Defendant asserts that he retained James R. Lisa to represent him in this matter in April 1996. On July 3, 1996, Lisa was charged in a municipal complaint with possession of a controlled dangerous substance, N.J.S.A. 2C:35-10a, and two disorderly persons offenses: being under the influence of a controlled dangerous substance without a prescription, N.J.S.A. 2C:35-10b, and use of drug paraphernalia, N.J.S.A. 2C:36-2. Lisa was never indicted on these charges. He was admitted into the Pretrial Intervention Program (PTI) in Hudson County on October 22, 1996. Lisa's case was transferred to Essex County for supervision, presumably contemporaneously, and he completed PTI on March 5, 1998.
The Supreme Court ordered that Lisa be suspended from the practice of law for three months. Its decision on February 26, 1998, was published, In re Lisa, 152 N.J. 455 (1998).
Defendant raises the following issues on appeal from the denial of his petition:
POINT I THE TRIAL COURT ERRED IN DENYING DEFENDANT'S PETITION FOR POST-CONVICTION RELIEF.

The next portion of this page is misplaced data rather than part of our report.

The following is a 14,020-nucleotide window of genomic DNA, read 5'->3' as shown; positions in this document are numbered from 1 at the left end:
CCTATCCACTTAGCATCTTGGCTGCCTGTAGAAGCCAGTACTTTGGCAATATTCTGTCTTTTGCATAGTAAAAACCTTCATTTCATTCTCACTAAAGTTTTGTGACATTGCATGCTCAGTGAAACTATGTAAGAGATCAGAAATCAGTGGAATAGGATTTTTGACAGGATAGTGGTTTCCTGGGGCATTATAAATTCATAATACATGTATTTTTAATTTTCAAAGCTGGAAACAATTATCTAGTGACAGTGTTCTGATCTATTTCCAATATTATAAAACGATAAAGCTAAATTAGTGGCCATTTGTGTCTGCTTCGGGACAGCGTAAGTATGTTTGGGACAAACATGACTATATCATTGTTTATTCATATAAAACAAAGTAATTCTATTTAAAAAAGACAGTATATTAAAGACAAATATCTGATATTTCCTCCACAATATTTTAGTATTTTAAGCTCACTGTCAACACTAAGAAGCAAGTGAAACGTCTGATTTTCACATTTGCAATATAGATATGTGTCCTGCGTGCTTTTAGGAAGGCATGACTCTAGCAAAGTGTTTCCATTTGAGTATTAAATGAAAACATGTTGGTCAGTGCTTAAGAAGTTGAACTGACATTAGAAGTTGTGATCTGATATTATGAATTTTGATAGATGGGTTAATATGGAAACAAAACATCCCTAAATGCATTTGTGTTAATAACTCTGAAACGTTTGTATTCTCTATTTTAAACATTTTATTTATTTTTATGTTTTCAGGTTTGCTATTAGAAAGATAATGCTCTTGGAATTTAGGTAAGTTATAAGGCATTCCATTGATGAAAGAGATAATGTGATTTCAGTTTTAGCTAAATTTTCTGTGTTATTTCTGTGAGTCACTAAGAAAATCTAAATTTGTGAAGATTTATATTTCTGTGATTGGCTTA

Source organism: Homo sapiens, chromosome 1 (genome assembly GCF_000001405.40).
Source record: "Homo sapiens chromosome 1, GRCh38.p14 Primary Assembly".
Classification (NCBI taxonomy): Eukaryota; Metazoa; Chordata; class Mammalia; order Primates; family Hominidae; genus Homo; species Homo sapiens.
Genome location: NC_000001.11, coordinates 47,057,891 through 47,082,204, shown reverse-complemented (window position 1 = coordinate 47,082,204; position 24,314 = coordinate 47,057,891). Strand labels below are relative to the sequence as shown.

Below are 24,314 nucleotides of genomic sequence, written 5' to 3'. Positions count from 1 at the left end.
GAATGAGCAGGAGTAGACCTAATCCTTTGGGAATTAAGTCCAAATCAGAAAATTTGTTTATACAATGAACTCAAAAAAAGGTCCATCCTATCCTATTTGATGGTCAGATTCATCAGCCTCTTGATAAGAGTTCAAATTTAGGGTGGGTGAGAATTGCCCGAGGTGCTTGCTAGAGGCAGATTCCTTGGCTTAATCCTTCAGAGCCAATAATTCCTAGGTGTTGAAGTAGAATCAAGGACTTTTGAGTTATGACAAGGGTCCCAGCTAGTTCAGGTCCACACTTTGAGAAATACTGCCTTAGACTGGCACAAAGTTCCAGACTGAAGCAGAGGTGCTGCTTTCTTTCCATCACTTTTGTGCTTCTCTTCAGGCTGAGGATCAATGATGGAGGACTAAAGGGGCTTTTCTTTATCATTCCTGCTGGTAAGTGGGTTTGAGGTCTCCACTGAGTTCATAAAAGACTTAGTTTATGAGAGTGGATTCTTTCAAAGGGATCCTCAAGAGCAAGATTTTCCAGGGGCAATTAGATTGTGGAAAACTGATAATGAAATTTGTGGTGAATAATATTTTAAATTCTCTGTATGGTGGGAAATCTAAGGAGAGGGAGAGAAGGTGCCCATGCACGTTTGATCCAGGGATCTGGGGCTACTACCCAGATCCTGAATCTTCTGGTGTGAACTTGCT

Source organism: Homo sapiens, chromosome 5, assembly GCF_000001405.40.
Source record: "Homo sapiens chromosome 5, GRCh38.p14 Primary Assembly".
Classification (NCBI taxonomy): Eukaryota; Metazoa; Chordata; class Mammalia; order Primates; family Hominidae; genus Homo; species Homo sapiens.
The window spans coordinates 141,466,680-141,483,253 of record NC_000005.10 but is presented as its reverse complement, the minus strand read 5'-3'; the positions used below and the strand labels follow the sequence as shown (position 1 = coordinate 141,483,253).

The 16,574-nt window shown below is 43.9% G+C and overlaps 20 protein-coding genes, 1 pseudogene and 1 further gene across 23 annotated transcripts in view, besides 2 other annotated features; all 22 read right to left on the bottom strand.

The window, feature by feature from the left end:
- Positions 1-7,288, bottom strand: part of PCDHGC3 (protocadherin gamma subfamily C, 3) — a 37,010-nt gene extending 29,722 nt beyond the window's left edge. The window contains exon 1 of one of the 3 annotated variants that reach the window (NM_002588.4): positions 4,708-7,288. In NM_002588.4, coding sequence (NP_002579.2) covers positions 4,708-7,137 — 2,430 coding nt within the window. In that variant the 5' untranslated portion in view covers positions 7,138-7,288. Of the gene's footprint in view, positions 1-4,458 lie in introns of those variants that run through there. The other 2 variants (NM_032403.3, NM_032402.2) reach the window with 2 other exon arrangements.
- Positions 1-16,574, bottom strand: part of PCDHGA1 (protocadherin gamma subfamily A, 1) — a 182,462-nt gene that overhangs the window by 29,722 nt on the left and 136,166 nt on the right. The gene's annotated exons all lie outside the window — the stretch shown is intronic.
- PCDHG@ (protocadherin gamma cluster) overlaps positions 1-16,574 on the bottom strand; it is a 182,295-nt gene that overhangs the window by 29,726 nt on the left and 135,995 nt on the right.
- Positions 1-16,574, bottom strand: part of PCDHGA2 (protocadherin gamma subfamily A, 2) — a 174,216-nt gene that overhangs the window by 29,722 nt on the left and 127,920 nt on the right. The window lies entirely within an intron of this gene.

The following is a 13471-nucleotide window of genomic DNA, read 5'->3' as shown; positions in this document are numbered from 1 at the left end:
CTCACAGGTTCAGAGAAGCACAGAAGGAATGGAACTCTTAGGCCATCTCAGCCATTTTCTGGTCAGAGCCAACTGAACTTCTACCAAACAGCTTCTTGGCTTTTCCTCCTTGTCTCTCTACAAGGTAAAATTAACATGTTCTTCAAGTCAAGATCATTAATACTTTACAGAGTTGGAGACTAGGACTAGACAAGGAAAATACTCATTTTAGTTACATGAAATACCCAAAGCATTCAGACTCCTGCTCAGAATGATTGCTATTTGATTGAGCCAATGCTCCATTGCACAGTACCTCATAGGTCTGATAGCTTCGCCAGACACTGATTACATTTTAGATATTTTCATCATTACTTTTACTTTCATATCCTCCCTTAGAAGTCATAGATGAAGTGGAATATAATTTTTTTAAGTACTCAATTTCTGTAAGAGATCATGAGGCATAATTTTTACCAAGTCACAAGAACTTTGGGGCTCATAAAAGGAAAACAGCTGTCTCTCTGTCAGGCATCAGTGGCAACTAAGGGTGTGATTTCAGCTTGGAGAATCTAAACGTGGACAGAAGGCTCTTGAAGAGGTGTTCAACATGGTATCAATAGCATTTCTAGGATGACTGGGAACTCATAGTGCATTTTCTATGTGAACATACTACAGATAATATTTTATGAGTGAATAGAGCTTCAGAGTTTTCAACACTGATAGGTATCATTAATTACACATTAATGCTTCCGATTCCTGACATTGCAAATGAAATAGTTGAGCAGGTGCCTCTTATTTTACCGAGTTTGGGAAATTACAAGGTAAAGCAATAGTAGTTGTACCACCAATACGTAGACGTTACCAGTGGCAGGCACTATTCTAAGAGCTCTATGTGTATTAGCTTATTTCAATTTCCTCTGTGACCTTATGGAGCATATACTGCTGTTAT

1. DEFENDANT'S PETITION WAS NOT TIME BARRED.
2. DEFENDANT PRESENTED SUFFICIENT FACTS IN HIS PETITION ALLEGING THAT HIS TRIAL COUNSEL OPERATED UNDER A CONFLICT OF INTEREST, WARRANTING AN EVIDENTIARY HEARING BELOW.
Defendant's allegation of a conflict of interest rests upon an application of State v. Cottle, 194 N.J. 449 (2008), in which the Supreme Court held that an attorney has a per se conflict of interest when both he and his client are simultaneously under indictment in the same county and being prosecuted by the same prosecutor's office. Without an informed waiver made in court and on the record, prejudice will be presumed, rendering the representation ineffective. [Id. at 452. (emphasis added).]